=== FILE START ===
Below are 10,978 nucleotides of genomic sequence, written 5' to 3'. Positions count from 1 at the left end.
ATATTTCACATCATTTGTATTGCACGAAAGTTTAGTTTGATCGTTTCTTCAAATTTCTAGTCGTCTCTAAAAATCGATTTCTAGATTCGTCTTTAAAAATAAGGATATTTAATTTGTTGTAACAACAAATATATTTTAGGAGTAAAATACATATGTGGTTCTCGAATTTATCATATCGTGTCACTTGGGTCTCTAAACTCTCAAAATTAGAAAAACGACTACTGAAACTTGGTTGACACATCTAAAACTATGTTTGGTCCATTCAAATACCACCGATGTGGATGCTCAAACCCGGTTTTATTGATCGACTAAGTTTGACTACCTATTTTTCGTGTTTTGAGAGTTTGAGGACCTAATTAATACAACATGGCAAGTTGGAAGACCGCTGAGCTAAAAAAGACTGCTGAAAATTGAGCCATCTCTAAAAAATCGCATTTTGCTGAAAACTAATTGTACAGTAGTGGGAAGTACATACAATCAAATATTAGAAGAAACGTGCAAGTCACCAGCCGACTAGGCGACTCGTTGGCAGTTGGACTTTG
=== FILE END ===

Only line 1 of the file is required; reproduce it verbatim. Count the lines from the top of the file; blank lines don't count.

Below are 10,978 nucleotides of genomic sequence, written 5' to 3'. Positions count from 1 at the left end.